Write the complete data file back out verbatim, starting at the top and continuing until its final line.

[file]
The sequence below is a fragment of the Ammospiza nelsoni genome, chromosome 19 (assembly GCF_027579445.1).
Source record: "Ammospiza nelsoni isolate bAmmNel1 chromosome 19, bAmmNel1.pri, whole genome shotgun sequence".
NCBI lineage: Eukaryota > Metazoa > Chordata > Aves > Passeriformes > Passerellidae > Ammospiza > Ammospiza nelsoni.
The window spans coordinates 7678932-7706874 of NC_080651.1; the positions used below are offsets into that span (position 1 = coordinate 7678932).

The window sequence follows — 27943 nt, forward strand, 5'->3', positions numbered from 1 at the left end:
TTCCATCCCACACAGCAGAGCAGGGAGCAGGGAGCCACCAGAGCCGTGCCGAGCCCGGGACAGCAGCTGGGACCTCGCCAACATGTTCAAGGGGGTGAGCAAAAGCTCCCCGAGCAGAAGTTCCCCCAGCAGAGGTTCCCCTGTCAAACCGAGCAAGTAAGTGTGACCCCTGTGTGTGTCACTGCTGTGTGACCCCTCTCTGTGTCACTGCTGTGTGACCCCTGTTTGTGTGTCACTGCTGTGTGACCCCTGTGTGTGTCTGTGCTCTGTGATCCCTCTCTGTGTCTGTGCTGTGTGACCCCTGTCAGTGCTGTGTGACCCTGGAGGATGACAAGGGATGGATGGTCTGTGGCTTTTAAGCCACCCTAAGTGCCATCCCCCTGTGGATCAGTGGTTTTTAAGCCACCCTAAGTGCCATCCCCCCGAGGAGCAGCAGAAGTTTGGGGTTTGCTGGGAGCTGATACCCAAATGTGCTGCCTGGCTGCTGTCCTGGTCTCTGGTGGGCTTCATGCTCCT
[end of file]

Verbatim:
The sequence below is a fragment of the Ammospiza nelsoni genome, chromosome 19 (assembly GCF_027579445.1).
Source record: "Ammospiza nelsoni isolate bAmmNel1 chromosome 19, bAmmNel1.pri, whole genome shotgun sequence".
NCBI lineage: Eukaryota > Metazoa > Chordata > Aves > Passeriformes > Passerellidae > Ammospiza > Ammospiza nelsoni.
The window spans coordinates 7678932-7706874 of NC_080651.1; the positions used below are offsets into that span (position 1 = coordinate 7678932).

The window sequence follows — 27943 nt, forward strand, 5'->3', positions numbered from 1 at the left end:
TTCCATCCCACACAGCAGAGCAGGGAGCAGGGAGCCACCAGAGCCGTGCCGAGCCCGGGACAGCAGCTGGGACCTCGCCAACATGTTCAAGGGGGTGAGCAAAAGCTCCCCGAGCAGAAGTTCCCCCAGCAGAGGTTCCCCTGTCAAACCGAGCAAGTAAGTGTGACCCCTGTGTGTGTCACTGCTGTGTGACCCCTCTCTGTGTCACTGCTGTGTGACCCCTGTTTGTGTGTCACTGCTGTGTGACCCCTGTGTGTGTCTGTGCTCTGTGATCCCTCTCTGTGTCTGTGCTGTGTGACCCCTGTCAGTGCTGTGTGACCCTGGAGGATGACAAGGGATGGATGGTCTGTGGCTTTTAAGCCACCCTAAGTGCCATCCCCCTGTGGATCAGTGGTTTTTAAGCCACCCTAAGTGCCATCCCCCCGAGGAGCAGCAGAAGTTTGGGGTTTGCTGGGAGCTGATACCCAAATGTGCTGCCTGGCTGCTGTCCTGGTCTCTGGTGGGCTTCATGCTCCT